Keeping Warm While Snowmobiling
Proper riding apparel and gear is extremely important to ensuring your snowmobile outing is safe, particularly in the event of an emergency. Follow guidance offered in the "Riding Apparel" section to ensure you are properly prepared for the weather conditions and for what could become an extended trip in the event of an emergency.
Always dress in layers to be prepared for changing weather conditions, which can vary greatly from when you start your trip to when you return. Wind chill factors must also be managed to prevent potential effects from frostbite. Most importantly, always avoid cotton materials in all your clothing layers since it can get wet and freeze, drastically reducing your comfort and safety.
Alcohol should never be consumed while snowmobiling, and certainly never in an emergency situation since it is a deadly myth that it creates a warming effect on the body. Alcohol consumption actually does the complete opposite, causing your body to lose precious warmth very rapidly versus retaining or building warmth. It is better to consume hot beverages like coffee or hot chocolate while on your outing since these warm liquids do help warm your insides while easing the chill from cold or severe weather.
Fire Making Materials
Your safety kit should always include waterproof matches or regular matches stored in a waterproof container. It should also include flammable material (commercial fire starter, dryer lint, etc.) to help start a fire. Building a fire is important since it will help keep you warm as well as be a potential signal to help rescuers find your location. Gather dry tree branches and other wood in the area to keep the fire burning until either someone finds you or you leave the area to walk or ride out for help.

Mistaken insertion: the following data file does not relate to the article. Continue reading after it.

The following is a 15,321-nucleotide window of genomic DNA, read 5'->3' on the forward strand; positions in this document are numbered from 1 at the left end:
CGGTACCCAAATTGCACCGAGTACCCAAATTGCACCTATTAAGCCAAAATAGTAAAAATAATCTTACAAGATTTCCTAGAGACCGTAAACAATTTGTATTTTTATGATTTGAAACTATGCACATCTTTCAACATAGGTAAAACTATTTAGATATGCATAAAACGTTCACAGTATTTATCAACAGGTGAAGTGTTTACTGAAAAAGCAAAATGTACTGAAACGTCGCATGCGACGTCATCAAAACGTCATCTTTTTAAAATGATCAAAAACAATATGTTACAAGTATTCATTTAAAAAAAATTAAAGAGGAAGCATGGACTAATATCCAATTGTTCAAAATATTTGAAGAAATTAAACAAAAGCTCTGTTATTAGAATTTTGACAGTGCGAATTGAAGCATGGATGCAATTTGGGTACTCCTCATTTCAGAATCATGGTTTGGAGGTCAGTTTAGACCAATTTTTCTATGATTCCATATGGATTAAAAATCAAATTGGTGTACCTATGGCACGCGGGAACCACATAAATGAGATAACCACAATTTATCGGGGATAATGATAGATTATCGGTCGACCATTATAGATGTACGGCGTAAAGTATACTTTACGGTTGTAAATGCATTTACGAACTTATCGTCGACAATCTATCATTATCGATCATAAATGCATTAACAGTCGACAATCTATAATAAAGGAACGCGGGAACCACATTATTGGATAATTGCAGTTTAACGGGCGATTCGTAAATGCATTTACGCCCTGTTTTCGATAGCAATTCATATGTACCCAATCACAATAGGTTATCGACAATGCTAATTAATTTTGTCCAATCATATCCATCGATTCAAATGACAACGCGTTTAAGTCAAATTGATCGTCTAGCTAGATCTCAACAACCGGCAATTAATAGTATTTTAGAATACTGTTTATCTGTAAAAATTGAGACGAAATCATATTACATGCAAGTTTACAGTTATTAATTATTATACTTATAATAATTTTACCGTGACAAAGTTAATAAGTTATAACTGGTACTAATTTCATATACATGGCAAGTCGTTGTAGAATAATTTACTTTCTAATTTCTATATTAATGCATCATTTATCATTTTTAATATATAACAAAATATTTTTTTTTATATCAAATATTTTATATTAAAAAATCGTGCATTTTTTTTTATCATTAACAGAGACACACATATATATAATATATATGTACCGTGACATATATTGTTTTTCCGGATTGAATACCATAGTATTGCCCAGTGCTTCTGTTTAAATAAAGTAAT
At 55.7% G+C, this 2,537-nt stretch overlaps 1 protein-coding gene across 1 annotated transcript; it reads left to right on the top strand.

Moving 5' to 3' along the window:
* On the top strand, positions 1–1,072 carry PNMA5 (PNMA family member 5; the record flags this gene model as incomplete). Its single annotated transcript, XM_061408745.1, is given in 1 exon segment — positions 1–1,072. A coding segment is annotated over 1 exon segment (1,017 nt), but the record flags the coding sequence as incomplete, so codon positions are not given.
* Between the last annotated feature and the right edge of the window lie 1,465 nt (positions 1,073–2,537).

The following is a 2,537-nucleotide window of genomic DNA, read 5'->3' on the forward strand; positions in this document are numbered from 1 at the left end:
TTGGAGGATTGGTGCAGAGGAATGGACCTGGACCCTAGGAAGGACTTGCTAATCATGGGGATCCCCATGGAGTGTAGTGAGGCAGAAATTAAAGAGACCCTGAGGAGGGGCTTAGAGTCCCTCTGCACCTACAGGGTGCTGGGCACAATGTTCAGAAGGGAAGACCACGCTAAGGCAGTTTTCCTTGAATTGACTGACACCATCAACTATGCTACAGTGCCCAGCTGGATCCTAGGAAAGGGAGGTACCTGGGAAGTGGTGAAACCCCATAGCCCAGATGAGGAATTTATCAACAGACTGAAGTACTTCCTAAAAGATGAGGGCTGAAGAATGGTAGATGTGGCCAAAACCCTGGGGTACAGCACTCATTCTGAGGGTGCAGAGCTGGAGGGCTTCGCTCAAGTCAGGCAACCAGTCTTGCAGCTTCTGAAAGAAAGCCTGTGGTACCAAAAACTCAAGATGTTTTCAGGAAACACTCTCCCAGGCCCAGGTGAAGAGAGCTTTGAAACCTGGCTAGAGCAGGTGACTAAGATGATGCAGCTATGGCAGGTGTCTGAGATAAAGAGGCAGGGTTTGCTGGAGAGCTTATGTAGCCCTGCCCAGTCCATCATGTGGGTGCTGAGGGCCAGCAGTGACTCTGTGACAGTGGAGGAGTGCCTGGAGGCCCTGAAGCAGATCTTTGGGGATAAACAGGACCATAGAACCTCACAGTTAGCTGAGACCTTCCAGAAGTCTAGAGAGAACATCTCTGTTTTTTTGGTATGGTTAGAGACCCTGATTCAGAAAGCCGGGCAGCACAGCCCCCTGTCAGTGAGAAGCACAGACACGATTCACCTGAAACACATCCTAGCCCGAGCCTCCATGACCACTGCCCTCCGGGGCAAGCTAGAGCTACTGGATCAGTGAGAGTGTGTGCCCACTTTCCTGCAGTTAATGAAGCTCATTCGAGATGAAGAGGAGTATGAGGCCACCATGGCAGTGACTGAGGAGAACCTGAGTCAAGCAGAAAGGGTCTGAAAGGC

Moderate exercise can help avoid frostbite and hypothermia. However, your movements should be only enough to keep your body warm while avoiding over-exercising to the point you start sweating. In this situation wearing non-cotton under layers can be extremely important to your survival since cotton clothing would stay damp or wet from your exercise and then freeze against your body.
Many products that can help keep your hands warm can be easily carried on your snowmobile or in your safety kit. Many commercial hand (as well as foot) warmers use chemicals that are activated by squeezing the package, which creates a heat reaction. Another type runs on flashlight batteries, while another uses a wick soaked in flammable fluid that is started with a match. All can be useful when riding and become even more important if you become stranded. While hand warmers are also built into the handlebars of snowmobiles, they are of little use when you become stranded.
The best way to help keep your hands and feet warm is to always carry a dry pair of spare gloves or mittens, along with spare pair of non-cotton socks. As soon as your hands or feet start becoming cold, change into your extra dry pair and then if possible, try to dry or warm the pair you removed by placing them on your snowmobile's exhaust or near your fire. The bottom line is that your hands and feet must stay dry for them to stay warm.
Wind chill is the result of wind combined with cold temperatures; it may also be referred to as the 'feels like' temperature. The higher the wind speed, the colder the air feels. There is also wind chill generated when riding, even when the wind is not blowing,, due to the speed of your snowmobile. To help avoid wind chill and frostbite when stranded, seek shelter out of the wind and ensure your clothing includes a windproof outer layer.